Park Plans consultation closes

Published Friday 14 November 2008

The Authority received around 9,000 responses to the draft Park Plan and the draft Recreation Management Strategy.

‘Thank you for letting us have your views.’  That was the message from Clive Chatters, Chairman of the New Forest National Park Authority, as the formal consultation on the draft National Park Plan and draft Recreation Management Strategy closed today (Friday 14 November).

The Authority received around 9,000 responses to the draft Park Plan and the draft Recreation Management Strategy. The figure is made up of 900 completed response forms, letters or e-mails from individuals and organisations, of which initial analysis suggests that 65% have raised objections to the recreational horse-keeping policy; 900 standard letters or variations of the letter from NFDOG; and approximately 7,200 signatures on a petition by the Forest Uprising Group.

Although the majority of the responses focused on issues to do with recreational horse-keeping a wide range of other matters featured in many responses including policies on car parks related to dog-walking, zoning and local businesses among others.

Clive Chatters said: ‘We have heard and understood people’s concerns over how the plans are presented and some aspects of the content.  The purpose of a consultation period is to get people’s views on draft proposals and we are especially grateful to those who have taken the time and trouble to suggest constructive ways in which the plans can be improved.

‘Officers now have an important piece of work to do in analysing the responses and reporting them to members so that we can debate, improve and agree the National Park Plan.  Although the formal consultation is over, the conversation about the plans will continue as the process moves into a new phase.’

The next stages are:

  • November-December 2008: officers analyse the responses.  In view of the volume and detailed nature of the comments, this is likely to take some weeks.
  • December 2008: a report on the results of the public consultation is prepared for the National Park Authority; workshops and meetings with statutory bodies, key organisations and parish councils to share the results of the public consultation.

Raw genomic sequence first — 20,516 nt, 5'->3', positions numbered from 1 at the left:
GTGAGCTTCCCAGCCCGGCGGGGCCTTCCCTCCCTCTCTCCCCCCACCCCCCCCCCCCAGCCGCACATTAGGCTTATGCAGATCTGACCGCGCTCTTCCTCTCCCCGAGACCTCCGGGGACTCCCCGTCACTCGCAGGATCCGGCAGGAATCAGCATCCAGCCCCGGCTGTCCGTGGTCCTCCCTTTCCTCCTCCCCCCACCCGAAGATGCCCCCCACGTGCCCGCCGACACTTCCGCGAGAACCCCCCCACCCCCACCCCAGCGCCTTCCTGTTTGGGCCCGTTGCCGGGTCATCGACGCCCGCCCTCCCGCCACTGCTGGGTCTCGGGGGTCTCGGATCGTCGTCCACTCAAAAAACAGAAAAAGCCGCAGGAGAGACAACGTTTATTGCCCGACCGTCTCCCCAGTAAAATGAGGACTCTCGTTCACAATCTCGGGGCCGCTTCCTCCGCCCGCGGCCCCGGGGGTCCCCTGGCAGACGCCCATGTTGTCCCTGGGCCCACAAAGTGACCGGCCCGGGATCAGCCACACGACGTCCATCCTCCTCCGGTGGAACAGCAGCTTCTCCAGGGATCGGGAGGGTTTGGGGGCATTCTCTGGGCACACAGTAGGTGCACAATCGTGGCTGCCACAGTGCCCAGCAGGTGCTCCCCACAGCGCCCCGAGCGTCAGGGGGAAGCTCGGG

• January-February 2009: further meetings including working groups to review and propose revisions to those polices that have created the most concern during the consultation.  These groups are likely to look at recreational horse-keeping, zoning policy, recreation (including dogs), business and community needs, and traffic.  The full range of views will be represented at the working groups.  Further meetings will also be held in parishes or villages to consider the way forward.
  • Spring 2009: revised draft National Park Plan goes to the full National Park Authority for approval; action and implementation plans will be developed.
  • After the Authority meeting: if the Park Plan is approved, the Local Development Framework ‘Core Strategy’, which is the planning policies  integrated into the Plan, will be subject to a further six-week statutory public consultation and, some months later, independent public examination.
  • Summer 2009: revised draft Recreation Management Strategy goes to the full National Park Authority for approval; action and implementation plans will be developed.

Clive Chatters said: ‘Ultimately it is National Park Authority members who must make decisions on what kind of Plan to adopt but, following this consultation, they will do so with a very clear idea of the kind of concerns and interests that people have raised.

‘While issues surrounding horses, dogs and road-pricing have dominated the headlines during the consultation, I am pleased that the vast majority of the Plan, including the Vision for the National Park and the overall objectives and priorities for the New Forest, proved largely uncontroversial and received widespread support from our key partners.  Almost everyone cares about the long-term future of the New Forest and understands that this Plan can do a great deal to safeguard that future.

‘The important task for us now is to address the aspects of the proposals that have caused concern and ensure that the Plan is improved, widely supported and agreed.’

Nearly 2,000 copies of the draft Park Plan and Recreation Management Strategy were sent out during the consultation period and there were 31,500 hits on the draft Park Plan web pages and 11,500 on the draft Recreation Management Strategy web pages.


Media Contact:
Karen Evans, Communications Officer, New Forest National Park Authority
Tel: 01590 646650

More articles in the news archive.

New Forest National Park Authority news feed


image-fade-right image-fade-left